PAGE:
So think of these as color families. For example, all of the travel categories that I have are in the Orange-Peach range, so I use this color, the Dark Orange, the Dark Peach and then I use the Orange and the Peach. So Peach is what I use for rental cars, this is for hotels, this is for flights and trains and so on. I have another set that I use for budget and finance, for things like a financial proposal that needs to be end, for bank deposits that need to be made and I keep all of those in the Green family. So you can choose to use these as groups as set, so that when you see something that looks vaguely green, you'll know it's about finance, it's vaguely orange, you'll know that it's about travel or about a particular project.
I'm going to simply choose this Dark Blue for Errands and say OK and I've created a new custom category. I can also assign a shortcut key, I only have access to 11 of these and each of these is a combination of Ctrl and one of the Function keys, so you hold the Ctrl key down and you hit Function two (F2), Function three (F3) and so on. There's nothing that is going to remind you what these are used for. So if you had 11 categories unless you spent all day categorizing items and calendars you probably would forget what they were.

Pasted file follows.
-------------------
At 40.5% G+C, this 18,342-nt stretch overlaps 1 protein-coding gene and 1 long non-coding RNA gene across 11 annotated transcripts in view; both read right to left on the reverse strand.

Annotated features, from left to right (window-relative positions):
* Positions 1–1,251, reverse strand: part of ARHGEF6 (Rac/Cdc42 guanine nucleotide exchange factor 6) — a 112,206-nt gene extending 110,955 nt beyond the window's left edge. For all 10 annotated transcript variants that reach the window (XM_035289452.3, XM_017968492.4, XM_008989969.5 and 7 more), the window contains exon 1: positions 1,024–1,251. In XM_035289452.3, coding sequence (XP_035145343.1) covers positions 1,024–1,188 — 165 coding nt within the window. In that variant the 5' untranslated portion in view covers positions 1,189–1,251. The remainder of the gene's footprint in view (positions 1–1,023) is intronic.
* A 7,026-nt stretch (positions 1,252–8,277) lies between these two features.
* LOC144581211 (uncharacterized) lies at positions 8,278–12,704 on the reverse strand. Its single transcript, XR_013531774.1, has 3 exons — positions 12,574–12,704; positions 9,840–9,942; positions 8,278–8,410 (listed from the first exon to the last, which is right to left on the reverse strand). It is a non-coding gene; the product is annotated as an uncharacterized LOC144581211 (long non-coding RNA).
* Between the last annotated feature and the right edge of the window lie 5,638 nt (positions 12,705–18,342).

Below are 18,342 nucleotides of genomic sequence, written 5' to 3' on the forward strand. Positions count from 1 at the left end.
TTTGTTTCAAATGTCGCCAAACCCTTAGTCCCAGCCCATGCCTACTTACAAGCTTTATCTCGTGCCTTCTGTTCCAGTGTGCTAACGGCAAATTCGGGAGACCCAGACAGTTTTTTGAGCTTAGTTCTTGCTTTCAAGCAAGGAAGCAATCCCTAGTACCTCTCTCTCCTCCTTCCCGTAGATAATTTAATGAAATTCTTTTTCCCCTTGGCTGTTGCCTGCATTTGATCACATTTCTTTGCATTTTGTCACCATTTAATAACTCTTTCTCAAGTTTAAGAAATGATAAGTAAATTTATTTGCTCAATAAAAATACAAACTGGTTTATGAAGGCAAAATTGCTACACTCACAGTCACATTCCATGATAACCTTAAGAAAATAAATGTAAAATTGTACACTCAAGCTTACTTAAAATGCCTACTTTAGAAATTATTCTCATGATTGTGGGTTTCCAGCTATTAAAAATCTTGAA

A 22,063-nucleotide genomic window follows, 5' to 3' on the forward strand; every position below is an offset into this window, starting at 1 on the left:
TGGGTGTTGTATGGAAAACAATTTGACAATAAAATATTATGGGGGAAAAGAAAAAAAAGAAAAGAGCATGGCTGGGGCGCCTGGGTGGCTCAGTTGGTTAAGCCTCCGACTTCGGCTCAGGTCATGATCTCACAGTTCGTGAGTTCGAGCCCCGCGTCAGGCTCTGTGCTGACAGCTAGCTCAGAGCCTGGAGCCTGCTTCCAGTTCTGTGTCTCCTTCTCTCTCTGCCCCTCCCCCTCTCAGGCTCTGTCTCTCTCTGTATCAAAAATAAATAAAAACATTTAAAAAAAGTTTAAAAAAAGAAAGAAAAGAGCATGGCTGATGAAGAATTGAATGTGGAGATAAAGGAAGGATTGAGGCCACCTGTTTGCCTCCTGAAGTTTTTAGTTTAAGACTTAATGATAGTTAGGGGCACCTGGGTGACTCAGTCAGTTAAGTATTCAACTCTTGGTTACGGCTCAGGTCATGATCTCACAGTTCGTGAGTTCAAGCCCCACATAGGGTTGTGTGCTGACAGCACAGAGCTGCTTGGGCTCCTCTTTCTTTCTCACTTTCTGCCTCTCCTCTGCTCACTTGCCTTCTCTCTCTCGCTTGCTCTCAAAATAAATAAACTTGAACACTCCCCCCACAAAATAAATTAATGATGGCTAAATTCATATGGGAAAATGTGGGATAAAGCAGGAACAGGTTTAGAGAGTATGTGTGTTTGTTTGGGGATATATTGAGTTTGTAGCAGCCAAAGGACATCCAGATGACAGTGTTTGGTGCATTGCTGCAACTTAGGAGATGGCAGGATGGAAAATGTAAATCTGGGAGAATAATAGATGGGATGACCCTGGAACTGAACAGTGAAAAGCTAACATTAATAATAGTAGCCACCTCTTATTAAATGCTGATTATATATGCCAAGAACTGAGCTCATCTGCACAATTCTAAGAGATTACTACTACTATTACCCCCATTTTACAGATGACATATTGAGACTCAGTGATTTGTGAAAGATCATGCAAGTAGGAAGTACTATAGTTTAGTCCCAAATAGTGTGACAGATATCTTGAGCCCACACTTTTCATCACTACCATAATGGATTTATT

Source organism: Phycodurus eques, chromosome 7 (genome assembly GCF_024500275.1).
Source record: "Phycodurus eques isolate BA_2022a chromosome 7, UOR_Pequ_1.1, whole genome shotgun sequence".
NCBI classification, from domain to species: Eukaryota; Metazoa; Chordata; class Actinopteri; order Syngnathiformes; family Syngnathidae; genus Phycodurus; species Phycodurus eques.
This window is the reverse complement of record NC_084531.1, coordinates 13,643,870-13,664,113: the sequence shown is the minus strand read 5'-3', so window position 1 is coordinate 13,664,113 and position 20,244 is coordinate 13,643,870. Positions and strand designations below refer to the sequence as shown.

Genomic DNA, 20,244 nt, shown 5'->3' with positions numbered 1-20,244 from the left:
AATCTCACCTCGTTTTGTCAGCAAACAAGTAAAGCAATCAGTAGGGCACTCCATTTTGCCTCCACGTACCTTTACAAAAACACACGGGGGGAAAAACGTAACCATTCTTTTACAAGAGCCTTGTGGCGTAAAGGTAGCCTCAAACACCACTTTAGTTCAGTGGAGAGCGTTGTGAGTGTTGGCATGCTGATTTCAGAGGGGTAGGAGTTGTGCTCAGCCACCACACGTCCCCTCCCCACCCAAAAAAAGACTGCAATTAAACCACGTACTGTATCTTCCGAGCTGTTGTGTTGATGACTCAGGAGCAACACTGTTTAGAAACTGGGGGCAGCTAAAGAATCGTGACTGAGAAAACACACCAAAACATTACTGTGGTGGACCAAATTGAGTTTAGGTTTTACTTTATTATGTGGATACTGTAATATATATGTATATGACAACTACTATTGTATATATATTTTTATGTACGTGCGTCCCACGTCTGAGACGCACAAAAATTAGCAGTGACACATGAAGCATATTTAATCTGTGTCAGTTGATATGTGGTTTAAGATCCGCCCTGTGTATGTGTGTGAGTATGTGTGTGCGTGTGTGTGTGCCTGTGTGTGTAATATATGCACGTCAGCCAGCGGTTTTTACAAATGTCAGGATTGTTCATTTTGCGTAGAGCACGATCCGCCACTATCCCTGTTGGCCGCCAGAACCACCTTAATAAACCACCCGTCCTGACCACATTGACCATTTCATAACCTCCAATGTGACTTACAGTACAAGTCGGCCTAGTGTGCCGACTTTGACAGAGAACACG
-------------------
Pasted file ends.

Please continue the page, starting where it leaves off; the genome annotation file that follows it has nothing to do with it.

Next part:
But if there are two or three that you use frequently, you might want to assign a shortcut key to one of them. So I might use for example Finance very frequently and say I'd like to assign a shortcut key to Finance, I'm going to assign Ctrl+F2, so that when I choose that, it will automatically assign the Finance category for me. I don't have to give every single category a different name. For example I might have Advertising and I might also have Marketing. Now those are two different things even though they're related, actually I might meet sometimes with advertising folks in my organization and I might have marketing meetings and to me they're a lot the same.